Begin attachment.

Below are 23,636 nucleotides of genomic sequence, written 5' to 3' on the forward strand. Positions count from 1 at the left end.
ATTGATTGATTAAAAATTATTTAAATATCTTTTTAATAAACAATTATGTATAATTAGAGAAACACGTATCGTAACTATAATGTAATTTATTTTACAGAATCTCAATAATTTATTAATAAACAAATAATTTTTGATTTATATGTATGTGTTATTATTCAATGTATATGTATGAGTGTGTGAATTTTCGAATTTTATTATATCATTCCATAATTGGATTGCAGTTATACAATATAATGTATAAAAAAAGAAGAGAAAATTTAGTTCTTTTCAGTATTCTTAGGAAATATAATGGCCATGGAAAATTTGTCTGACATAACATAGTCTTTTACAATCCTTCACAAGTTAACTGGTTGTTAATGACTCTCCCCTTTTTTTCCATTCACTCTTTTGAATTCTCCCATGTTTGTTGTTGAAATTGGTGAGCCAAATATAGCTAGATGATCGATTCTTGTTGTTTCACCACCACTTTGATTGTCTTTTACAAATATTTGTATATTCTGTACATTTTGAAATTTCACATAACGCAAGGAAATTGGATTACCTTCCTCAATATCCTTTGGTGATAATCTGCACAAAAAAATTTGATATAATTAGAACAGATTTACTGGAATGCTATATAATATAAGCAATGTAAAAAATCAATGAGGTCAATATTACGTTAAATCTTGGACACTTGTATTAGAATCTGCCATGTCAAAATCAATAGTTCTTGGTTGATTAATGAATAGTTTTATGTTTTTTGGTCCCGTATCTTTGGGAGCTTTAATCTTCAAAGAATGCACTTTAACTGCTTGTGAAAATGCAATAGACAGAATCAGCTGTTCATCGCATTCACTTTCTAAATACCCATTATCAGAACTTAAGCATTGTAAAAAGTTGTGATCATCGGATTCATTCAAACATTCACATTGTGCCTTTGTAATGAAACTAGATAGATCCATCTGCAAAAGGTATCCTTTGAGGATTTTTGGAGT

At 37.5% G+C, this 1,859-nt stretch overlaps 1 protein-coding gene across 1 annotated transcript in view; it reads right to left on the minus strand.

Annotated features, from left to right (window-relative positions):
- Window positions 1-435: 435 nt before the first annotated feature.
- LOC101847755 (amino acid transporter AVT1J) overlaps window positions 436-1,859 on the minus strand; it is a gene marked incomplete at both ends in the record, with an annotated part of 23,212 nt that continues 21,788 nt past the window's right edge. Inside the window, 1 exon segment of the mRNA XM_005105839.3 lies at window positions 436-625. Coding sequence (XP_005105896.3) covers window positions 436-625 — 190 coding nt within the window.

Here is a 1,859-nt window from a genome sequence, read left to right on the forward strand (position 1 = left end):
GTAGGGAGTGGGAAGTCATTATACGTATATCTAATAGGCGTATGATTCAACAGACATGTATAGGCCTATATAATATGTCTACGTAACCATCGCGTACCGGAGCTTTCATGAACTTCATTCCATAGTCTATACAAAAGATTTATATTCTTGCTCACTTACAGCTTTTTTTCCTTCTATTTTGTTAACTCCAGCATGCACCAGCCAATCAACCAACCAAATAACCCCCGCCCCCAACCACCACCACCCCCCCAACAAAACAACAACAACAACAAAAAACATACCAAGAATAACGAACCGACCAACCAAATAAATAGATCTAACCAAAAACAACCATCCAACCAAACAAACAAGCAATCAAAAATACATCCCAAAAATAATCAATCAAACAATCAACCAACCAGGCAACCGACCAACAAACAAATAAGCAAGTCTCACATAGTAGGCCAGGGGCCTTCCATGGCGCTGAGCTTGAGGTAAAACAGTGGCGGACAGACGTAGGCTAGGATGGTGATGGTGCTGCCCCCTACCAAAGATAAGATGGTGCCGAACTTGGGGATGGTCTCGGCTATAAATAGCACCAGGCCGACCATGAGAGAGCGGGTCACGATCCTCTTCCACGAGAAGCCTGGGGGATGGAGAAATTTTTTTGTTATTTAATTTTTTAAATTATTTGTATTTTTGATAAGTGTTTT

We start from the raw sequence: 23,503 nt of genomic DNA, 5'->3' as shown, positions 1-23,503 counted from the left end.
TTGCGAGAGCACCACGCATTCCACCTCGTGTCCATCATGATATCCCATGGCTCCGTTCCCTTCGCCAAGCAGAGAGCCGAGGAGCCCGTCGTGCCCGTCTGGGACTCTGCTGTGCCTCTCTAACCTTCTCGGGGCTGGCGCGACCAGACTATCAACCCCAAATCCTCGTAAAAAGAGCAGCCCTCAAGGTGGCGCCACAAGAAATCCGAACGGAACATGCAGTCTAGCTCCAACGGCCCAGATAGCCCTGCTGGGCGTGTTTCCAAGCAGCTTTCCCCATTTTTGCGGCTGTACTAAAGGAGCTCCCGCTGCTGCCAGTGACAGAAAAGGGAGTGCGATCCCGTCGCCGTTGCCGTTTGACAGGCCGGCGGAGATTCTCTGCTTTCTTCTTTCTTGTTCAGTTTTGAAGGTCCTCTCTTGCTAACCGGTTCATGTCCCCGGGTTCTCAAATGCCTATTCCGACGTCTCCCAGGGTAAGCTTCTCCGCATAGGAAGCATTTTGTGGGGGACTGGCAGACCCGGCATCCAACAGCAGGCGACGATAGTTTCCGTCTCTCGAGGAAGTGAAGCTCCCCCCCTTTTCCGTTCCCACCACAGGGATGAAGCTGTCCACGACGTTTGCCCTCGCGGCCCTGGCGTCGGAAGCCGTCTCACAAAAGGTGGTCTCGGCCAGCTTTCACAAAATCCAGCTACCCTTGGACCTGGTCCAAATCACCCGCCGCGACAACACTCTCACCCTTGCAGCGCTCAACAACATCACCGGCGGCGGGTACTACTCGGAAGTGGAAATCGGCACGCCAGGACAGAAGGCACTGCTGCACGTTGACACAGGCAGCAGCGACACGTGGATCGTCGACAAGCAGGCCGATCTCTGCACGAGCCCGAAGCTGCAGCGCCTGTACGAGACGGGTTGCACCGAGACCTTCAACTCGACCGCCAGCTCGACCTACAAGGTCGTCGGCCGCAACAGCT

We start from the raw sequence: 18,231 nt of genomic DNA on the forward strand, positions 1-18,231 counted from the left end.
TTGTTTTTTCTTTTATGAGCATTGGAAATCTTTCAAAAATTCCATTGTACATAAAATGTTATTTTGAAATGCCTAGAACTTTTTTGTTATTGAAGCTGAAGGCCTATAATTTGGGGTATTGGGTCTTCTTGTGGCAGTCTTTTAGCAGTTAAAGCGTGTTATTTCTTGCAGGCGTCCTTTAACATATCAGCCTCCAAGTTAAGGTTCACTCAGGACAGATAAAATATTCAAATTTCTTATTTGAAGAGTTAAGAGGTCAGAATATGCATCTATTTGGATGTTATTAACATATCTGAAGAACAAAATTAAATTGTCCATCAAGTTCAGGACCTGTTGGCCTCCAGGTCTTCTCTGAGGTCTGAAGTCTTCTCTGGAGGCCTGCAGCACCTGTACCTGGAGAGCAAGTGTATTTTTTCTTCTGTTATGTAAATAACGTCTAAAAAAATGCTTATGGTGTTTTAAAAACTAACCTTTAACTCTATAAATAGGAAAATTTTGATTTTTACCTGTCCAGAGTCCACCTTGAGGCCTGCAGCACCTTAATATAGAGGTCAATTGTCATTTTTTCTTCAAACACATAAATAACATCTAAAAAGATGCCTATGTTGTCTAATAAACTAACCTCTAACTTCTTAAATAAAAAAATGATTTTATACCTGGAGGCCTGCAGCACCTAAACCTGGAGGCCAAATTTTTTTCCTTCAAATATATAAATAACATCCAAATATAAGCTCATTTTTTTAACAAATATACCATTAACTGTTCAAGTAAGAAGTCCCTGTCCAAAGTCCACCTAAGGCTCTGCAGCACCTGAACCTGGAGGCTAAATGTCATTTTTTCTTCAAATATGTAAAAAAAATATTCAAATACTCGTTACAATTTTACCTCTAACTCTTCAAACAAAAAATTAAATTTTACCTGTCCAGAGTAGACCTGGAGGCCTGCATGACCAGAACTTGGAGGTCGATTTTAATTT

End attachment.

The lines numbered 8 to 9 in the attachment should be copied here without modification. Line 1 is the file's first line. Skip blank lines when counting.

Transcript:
GTAGGGAGTGGGAAGTCATTATACGTATATCTAATAGGCGTATGATTCAACAGACATGTATAGGCCTATATAATATGTCTACGTAACCATCGCGTACCGGAGCTTTCATGAACTTCATTCCATAGTCTATACAAAAGATTTATATTCTTGCTCACTTACAGCTTTTTTTCCTTCTATTTTGTTAACTCCAGCATGCACCAGCCAATCAACCAACCAAATAACCCCCGCCCCCAACCACCACCACCCCCCCAACAAAACAACAACAACAACAAAAAACATACCAAGAATAACGAACCGACCAACCAAATAAATAGATCTAACCAAAAACAACCATCCAACCAAACAAACAAGCAATCAAAAATACATCCCAAAAATAATCAATCAAACAATCAACCAACCAGGCAACCGACCAACAAACAAATAAGCAAGTCTCACATAGTAGGCCAGGGGCCTTCCATGGCGCTGAGCTTGAGGTAAAACAGTGGCGGACAGACGTAGGCTAGGATGGTGATGGTGCTGCCCCCTACCAAAGATAAGATGGTGCCGAACTTGGGGATGGTCTCGGCTATAAATAGCACCAGGCCGACCATGAGAGAGCGGGTCACGATCCTCTTCCACGAGAAGCCTGGGGGATGGAGAAATTTTTTTGTTATTTAATTTTTTAAATTATTTGTATTTTTGATAAGTGTTTT

We start from the raw sequence: 23,503 nt of genomic DNA, 5'->3' as shown, positions 1-23,503 counted from the left end.